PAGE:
June 7, 2014
Have A Word In Van Gogh’s Ear
You will have to be fast, but if you fancy having a quick word in the ear of Vincent van Gogh — the artist famous for supposedly cutting off his own ear — you might just want to zip over to Germany. A bizarre exhibit at the Center for Art and Media museum in Karlsrühe has got Vincent’s lopped-off listener in a glass case, waiting for you to talk to it, although what you might say is another matter. After all, what can you say to an ear that has been as dead as the head it came from for over 120 years? “How’s it going mate” won’t cut it, will it? I suppose you could jolly it along and tell it you love sunflowers and adored its owner’s paintings. But whatever you have in mind you only have until July 6th before the end of the exhibition — it’s sort of “ear today, gone tomorrow.” (Sorry)
I can hear readers asking how the creators did this and I guarantee some will also ask why. I know I did. The whole thing was conceived by artist Diemut Strebe — aided and abetted by a team of scientists. The original plan was to grow the ear from van Gogh’s own DNA which they hoped to obtain from an 1888 letter. They assumed that old Vincent had licked the letter to seal it, but it turned out the DNA was not his, so they fell back on plan B. They approached Lieuwe van Gogh, who is the great-great-grandson of Vincent’s long-suffering brother Theo. Lieuwe was definitely up for this one and happily donated his DNA. While not a perfect match, it seems Theo and Vincent share a Y chromosome and a 16th of their genes. That was good enough for Diemut and the ear growers. You might say it took a long time to get ear (sorry again), but using computer imagery of the shape of Vincent’s ear, they built up a replica from skin cells and “tissue engineered cartilage” by means of a 3D biometric printer. The actual thing itself was “grown” at the Brigham and Women’s Hospital in Boston.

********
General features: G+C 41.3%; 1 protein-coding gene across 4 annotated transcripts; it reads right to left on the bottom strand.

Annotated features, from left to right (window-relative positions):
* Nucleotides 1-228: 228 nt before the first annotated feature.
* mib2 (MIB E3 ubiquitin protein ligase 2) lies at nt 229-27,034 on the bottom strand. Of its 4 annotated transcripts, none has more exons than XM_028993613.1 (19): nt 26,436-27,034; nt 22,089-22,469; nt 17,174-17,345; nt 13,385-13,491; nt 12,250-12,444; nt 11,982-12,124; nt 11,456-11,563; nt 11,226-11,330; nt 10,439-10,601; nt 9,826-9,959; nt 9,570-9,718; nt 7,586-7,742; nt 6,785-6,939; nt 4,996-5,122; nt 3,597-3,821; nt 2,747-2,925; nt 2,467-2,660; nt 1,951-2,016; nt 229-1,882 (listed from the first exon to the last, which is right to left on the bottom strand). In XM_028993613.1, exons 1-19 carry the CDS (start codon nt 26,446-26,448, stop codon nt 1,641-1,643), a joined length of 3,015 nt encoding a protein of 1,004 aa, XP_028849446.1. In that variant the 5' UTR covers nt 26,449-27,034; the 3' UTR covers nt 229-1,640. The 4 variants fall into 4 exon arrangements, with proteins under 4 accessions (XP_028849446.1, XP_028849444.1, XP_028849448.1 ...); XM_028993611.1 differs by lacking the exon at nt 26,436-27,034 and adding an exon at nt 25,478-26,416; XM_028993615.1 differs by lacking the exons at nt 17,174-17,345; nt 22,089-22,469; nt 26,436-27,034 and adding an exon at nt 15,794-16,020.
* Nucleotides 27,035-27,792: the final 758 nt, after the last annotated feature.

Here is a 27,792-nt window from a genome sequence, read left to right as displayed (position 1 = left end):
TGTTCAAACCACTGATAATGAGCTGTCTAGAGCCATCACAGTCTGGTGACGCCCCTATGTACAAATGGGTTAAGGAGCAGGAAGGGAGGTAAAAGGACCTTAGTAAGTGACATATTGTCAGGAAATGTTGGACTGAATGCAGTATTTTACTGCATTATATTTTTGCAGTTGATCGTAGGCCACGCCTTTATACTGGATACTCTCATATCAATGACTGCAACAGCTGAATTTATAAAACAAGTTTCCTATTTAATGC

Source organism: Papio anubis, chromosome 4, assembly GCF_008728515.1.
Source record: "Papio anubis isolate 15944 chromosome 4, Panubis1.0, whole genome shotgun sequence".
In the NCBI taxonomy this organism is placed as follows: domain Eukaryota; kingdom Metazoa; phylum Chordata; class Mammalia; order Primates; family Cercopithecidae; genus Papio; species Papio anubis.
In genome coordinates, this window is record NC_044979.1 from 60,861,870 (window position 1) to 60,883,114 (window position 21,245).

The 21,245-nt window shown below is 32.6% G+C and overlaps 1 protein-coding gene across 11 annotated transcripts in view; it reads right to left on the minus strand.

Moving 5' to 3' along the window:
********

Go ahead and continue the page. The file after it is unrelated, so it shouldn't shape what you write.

The ear is stored in a glass case and is fed nutrients to keep it alive. It’s a combination of living cells, computer enhancement, and a bit of hocus pocus. Visitors can speak to the ear via a microphone outside the glass. What would be really cool would be an adjacent resurrected van Gogh mouth that could reply, but don’t expect that any time soon.
Where all this going, I’m not quite sure. The creators are seeking DNA from van Gogh’s female genetic line, so expect more of the same, but as yet there are no clues regarding the next organ destined for time travel. The ear is not staying in Germany — it’s going on tour and is expected to go on display in New York sometime in the Spring of 2015. It might have started with an ear, but I shudder to think of what might come next. Body parts of the long dead and famous — it may just get out of hand.